Tag Archives: jonathan franzen

The Problem With Freedom

Last week, some of the commentors to this blog got a little upset that I was being too mean to Jonathan Franzen and his vision of what fiction should be. I only bring this up again because Tim Parks (who has been doing some great writing on international literature lately) has a post up at the NYRB blog that perfectly explains why Franzen needs to be rebutted:

Franzen, thanks to the size of America’s internal market, but also to the huge pull the country exercises on the world’s imagination, can write about Americans for Americans (which is no doubt as it should be) and nevertheless expect to be read worldwide.

Aside from the recognition factor—this is America—are there other pleasures to be had from Franzen, pleasures available to the foreigner reading in translation? I knew before opening it, of course, that Freedom was “an important novel” if only because The Guardian had dedicated to it an article on its homepage (on which my browser opens). Even before he had read the book, the Guardian writer remarked that Franzen was probably the only novelist alive able to revive our belief in the literary novel. Traveling in Holland the week the English edition was published, I saw that Amsterdam’s main international bookshop had dedicated their entire window to it.

He goes on to note that James Wood claims that “Here in Germany, Franzen’s the only American novelist people talk about.” And so on.

Like it or not, Franzen has become an Important American Novelist, maybe The Most Important American Novelist, not just here but worldwide. To a staggering extent, his books are taken as what constitutes American literature at this moment in time. (As many British acquaintances have told me recently, David Foster Wallace is all but an unknown compared to Franzen in the U.K.) And when the books in question are so mediocre, the image of literature so conventional, that’s a problem. It requires that people who see things differently say so, at times forcefully.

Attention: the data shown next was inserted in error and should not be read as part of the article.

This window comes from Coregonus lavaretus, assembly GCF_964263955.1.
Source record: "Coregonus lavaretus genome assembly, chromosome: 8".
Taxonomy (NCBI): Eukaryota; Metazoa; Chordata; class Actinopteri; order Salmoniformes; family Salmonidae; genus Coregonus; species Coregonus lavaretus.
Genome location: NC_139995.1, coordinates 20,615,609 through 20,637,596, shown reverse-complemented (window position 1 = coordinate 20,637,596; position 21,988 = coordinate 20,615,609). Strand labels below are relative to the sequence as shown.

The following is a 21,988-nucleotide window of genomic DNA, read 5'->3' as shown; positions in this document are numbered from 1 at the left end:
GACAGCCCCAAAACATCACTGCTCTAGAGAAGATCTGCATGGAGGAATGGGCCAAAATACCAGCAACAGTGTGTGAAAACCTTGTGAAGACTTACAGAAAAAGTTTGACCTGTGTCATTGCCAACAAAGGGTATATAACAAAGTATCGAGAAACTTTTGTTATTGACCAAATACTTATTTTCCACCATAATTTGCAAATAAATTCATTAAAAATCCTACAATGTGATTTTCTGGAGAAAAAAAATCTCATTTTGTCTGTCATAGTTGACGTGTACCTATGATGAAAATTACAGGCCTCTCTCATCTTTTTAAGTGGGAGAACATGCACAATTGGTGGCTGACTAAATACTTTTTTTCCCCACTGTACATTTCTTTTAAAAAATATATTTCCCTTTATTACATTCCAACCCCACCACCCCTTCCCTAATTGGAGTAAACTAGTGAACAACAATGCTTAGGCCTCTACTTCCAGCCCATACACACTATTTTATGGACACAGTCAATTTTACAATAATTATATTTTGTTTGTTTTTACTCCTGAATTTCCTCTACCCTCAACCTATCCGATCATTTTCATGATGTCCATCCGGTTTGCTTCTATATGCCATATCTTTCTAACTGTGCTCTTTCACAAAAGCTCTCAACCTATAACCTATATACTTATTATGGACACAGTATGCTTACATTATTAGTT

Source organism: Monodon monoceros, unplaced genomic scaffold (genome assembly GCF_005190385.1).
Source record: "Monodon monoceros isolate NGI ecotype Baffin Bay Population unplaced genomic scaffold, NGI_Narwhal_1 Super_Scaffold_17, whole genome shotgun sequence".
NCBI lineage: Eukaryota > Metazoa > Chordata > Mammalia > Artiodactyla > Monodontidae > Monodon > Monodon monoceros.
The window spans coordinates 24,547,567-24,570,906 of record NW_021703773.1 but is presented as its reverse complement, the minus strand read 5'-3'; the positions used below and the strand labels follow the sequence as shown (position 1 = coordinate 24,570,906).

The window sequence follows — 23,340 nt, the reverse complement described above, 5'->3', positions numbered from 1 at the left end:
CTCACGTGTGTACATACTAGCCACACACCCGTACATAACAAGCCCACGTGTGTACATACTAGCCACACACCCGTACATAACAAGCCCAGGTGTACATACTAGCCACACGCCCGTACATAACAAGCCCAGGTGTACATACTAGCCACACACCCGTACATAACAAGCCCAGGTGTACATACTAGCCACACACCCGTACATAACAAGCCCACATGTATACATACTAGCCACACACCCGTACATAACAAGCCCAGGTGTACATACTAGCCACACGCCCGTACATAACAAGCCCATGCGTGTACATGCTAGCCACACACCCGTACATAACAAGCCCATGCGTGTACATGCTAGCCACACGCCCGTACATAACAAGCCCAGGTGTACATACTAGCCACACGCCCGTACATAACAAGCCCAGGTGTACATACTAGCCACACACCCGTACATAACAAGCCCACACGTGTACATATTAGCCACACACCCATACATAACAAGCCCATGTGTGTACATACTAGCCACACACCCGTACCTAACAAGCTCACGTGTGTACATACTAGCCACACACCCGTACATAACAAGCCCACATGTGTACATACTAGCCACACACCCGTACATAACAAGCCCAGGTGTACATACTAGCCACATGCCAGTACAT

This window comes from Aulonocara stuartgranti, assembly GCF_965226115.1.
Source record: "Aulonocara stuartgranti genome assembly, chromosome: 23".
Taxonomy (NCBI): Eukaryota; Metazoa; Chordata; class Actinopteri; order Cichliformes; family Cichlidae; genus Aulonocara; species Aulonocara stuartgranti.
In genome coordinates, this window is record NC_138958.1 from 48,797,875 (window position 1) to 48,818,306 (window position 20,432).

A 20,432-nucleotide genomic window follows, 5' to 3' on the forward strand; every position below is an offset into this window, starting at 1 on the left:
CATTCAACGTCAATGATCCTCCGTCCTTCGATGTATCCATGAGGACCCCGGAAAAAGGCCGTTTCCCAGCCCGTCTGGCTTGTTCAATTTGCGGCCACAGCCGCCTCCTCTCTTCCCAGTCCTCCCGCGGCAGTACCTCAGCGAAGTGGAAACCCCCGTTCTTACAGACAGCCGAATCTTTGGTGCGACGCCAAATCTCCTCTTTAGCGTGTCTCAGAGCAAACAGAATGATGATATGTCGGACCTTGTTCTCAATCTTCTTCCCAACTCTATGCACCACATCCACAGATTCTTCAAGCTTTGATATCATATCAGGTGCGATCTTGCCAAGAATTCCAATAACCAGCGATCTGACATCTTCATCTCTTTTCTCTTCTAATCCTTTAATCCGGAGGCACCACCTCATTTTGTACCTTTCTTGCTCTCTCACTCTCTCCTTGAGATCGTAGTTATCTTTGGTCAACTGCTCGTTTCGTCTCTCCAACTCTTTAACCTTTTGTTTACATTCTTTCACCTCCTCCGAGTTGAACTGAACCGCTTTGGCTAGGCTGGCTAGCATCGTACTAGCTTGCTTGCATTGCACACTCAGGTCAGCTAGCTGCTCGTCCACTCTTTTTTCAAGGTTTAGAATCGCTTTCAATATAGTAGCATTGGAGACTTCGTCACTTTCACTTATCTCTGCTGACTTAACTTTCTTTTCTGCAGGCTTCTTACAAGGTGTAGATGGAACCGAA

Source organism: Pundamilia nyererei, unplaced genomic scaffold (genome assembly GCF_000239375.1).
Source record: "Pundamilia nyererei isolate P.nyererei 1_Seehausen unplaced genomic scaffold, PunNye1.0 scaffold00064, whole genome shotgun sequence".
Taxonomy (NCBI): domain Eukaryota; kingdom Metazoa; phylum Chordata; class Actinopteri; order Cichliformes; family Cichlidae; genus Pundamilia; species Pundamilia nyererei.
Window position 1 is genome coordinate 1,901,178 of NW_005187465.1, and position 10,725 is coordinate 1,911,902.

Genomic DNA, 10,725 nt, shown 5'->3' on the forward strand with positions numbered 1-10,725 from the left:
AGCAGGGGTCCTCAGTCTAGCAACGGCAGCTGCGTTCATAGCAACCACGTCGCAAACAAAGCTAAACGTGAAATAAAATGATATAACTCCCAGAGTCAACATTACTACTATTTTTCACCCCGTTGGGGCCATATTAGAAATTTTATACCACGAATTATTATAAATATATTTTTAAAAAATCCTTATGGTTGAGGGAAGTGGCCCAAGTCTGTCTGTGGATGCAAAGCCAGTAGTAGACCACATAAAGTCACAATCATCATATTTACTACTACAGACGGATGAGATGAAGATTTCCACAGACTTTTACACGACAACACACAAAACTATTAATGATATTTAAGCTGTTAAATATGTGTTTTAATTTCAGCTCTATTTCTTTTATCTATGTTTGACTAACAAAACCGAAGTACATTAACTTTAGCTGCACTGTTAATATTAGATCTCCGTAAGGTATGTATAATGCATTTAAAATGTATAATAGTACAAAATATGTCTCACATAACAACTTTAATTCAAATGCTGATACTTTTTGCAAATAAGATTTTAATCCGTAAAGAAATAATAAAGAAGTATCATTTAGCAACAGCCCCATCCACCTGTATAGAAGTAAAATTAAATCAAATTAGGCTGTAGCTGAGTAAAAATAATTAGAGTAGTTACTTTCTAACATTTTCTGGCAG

But anyway, I don’t want to give the wrong impression about what Parks has written. It talks a lot about Franzen, but to the end of making some very worthwhile points about the current state of world literature. As such, it joins his earlier essay in the TLS that also makes some worthwhile points about the same. On the whole, Parks is beginning to elaborate a very interesting doctrine of global literature.

Why Jonathan Franzen Will Never Write Another Book Worth Reading

Last week, I called Franzen at his Manhattan home, and we talked about the future of the novel. Franzen has said in past interviews that he writes his novels specifically for today’s kinds of readers. He knows, when it comes to entertainment, that he’s up against DVRs and Angry Birds, and so he says he strives to write the kinds of pageturners that keep a reader fully captivated and engaged.

You will never create art by trying to beat mass culture on its own terms. And also “today’s kinds of readers” is incoherent. Franzen would have done better to say that he shoots for an audience that will net him a million sales and an Oprah appearance. At least then he’d be honest about writing for white, middle/upper-class people with a smattering of intelligence and lots of disposable income.